Well, there’s no arguing the fact that you should pursue what you really love, but it’s not sometimes feasible taking up a path when it won’t last long. However, there can be some specific scenarios when you could consider it:

  • You’re Not Planning to Be a Data Scientist Anytime Soon 

One of the scenarios where you really need to switch to the role of business analyst could be your knack for business in general.

You might be personally interested in this field and find yourself great in decision making when it comes to business.

You also have great insight when it comes to business development and its planning. And to top it off, you have a previous history of working in this domain which boosts your confidence even more.

  • You Own a Business and Want to Help It

The second reason why someone could be interested in taking up this decision is that they generally want to enhance their decision-making powers and want to back them up with relevant skills.

Having already mastered data analytics, they want to use the skills for their personal benefits and are not quite looking at it from an employment perspective.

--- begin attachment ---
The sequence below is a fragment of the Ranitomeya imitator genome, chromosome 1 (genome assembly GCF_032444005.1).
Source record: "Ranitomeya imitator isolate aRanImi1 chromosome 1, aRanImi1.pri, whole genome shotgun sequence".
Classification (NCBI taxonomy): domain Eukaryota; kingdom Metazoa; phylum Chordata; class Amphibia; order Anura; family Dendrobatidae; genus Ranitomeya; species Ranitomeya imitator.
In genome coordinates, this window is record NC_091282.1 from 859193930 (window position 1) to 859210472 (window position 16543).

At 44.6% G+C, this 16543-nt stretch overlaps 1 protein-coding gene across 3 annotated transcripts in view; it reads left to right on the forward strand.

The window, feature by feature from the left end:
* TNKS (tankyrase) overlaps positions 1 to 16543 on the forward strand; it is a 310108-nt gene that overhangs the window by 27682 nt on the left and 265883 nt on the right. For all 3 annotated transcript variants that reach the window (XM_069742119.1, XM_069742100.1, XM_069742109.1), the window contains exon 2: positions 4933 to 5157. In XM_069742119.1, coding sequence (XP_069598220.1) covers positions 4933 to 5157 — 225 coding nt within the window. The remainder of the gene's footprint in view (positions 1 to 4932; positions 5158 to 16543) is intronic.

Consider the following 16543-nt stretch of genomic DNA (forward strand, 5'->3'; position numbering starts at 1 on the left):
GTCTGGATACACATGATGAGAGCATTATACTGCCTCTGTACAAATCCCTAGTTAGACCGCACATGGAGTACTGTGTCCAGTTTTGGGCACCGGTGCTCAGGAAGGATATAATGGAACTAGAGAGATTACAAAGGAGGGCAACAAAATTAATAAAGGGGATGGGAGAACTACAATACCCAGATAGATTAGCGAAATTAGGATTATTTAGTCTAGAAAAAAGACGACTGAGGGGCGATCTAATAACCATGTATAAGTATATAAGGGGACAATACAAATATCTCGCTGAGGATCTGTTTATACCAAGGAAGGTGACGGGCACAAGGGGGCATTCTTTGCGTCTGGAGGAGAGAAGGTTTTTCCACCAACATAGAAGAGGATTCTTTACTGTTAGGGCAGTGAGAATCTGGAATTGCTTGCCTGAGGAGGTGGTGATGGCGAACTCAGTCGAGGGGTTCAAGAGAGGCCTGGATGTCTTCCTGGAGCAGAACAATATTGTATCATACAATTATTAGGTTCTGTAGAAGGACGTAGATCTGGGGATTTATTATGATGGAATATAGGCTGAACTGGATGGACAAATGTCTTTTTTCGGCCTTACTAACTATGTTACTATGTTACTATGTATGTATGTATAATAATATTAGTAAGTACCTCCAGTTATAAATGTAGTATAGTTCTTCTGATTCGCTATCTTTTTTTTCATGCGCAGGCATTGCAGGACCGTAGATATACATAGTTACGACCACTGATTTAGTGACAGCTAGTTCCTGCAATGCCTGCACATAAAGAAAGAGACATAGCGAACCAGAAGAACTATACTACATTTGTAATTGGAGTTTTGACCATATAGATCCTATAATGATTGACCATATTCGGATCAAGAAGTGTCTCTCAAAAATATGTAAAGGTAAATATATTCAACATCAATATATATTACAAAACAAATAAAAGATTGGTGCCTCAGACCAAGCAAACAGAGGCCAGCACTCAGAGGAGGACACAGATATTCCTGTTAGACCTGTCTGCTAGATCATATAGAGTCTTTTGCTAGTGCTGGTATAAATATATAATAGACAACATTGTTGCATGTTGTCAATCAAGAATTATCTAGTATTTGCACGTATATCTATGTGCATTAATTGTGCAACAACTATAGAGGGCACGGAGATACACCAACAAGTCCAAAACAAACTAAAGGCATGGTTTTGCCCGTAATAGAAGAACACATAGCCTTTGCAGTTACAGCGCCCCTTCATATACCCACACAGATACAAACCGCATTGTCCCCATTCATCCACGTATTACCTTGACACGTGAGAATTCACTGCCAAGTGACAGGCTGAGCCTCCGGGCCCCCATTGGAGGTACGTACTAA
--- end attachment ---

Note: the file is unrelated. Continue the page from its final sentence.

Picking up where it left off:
Conclusion

So, that’s pretty much it. While data analyst and business analyst seem to have pretty much in common and the switch between these two careers seems to be pretty straightforward, we’ve seen that there are more than a couple of processes you would need to go through before you’re able to do that.

However, if you’re a proficient data analyst and committed to becoming a business analyst for whatsoever reason, I’m sure it won’t be more than a month or two to get things settled for you.

The only thing you need to make sure before you pursue this goal is you know the outcomes of both careers aren’t much different, except if you’re really into business management and would love to keep the role for a long time ahead.

Emidio Amadebai

As an IT Engineer, who is passionate about learning and sharing. I have worked and learned quite a bit from Data Engineers, Data Analysts, Business Analysts, and Key Decision Makers almost for the past 5 years. Interested in learning more about Data Science and How to leverage it for better decision-making in my business and hopefully help you do the same in yours.